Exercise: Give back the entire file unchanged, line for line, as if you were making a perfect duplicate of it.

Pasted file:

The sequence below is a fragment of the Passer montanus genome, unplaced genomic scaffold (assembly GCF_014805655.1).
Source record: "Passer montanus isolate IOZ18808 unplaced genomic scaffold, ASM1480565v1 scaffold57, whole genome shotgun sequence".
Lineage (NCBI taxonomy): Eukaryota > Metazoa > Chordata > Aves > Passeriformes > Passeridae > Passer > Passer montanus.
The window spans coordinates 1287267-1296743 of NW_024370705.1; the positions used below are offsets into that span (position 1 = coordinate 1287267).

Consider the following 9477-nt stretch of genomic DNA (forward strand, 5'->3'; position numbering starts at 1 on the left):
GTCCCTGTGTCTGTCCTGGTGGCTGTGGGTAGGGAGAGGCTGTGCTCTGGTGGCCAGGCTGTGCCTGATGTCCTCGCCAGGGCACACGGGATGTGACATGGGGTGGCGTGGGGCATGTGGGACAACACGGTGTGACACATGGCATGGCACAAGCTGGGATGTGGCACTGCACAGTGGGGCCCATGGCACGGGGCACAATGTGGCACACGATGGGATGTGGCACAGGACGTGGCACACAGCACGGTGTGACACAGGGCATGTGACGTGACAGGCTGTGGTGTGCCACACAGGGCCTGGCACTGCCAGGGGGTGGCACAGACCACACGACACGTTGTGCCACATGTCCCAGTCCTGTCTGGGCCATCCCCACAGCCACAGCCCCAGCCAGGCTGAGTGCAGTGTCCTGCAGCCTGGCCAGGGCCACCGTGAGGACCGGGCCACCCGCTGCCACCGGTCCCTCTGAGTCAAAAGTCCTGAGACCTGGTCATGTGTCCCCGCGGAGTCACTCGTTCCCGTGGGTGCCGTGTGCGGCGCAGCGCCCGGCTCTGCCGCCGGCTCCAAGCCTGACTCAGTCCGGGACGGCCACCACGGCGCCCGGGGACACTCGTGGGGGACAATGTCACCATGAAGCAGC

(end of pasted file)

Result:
The sequence below is a fragment of the Passer montanus genome, unplaced genomic scaffold (assembly GCF_014805655.1).
Source record: "Passer montanus isolate IOZ18808 unplaced genomic scaffold, ASM1480565v1 scaffold57, whole genome shotgun sequence".
Lineage (NCBI taxonomy): Eukaryota > Metazoa > Chordata > Aves > Passeriformes > Passeridae > Passer > Passer montanus.
The window spans coordinates 1287267-1296743 of NW_024370705.1; the positions used below are offsets into that span (position 1 = coordinate 1287267).

Consider the following 9477-nt stretch of genomic DNA (forward strand, 5'->3'; position numbering starts at 1 on the left):
GTCCCTGTGTCTGTCCTGGTGGCTGTGGGTAGGGAGAGGCTGTGCTCTGGTGGCCAGGCTGTGCCTGATGTCCTCGCCAGGGCACACGGGATGTGACATGGGGTGGCGTGGGGCATGTGGGACAACACGGTGTGACACATGGCATGGCACAAGCTGGGATGTGGCACTGCACAGTGGGGCCCATGGCACGGGGCACAATGTGGCACACGATGGGATGTGGCACAGGACGTGGCACACAGCACGGTGTGACACAGGGCATGTGACGTGACAGGCTGTGGTGTGCCACACAGGGCCTGGCACTGCCAGGGGGTGGCACAGACCACACGACACGTTGTGCCACATGTCCCAGTCCTGTCTGGGCCATCCCCACAGCCACAGCCCCAGCCAGGCTGAGTGCAGTGTCCTGCAGCCTGGCCAGGGCCACCGTGAGGACCGGGCCACCCGCTGCCACCGGTCCCTCTGAGTCAAAAGTCCTGAGACCTGGTCATGTGTCCCCGCGGAGTCACTCGTTCCCGTGGGTGCCGTGTGCGGCGCAGCGCCCGGCTCTGCCGCCGGCTCCAAGCCTGACTCAGTCCGGGACGGCCACCACGGCGCCCGGGGACACTCGTGGGGGACAATGTCACCATGAAGCAGC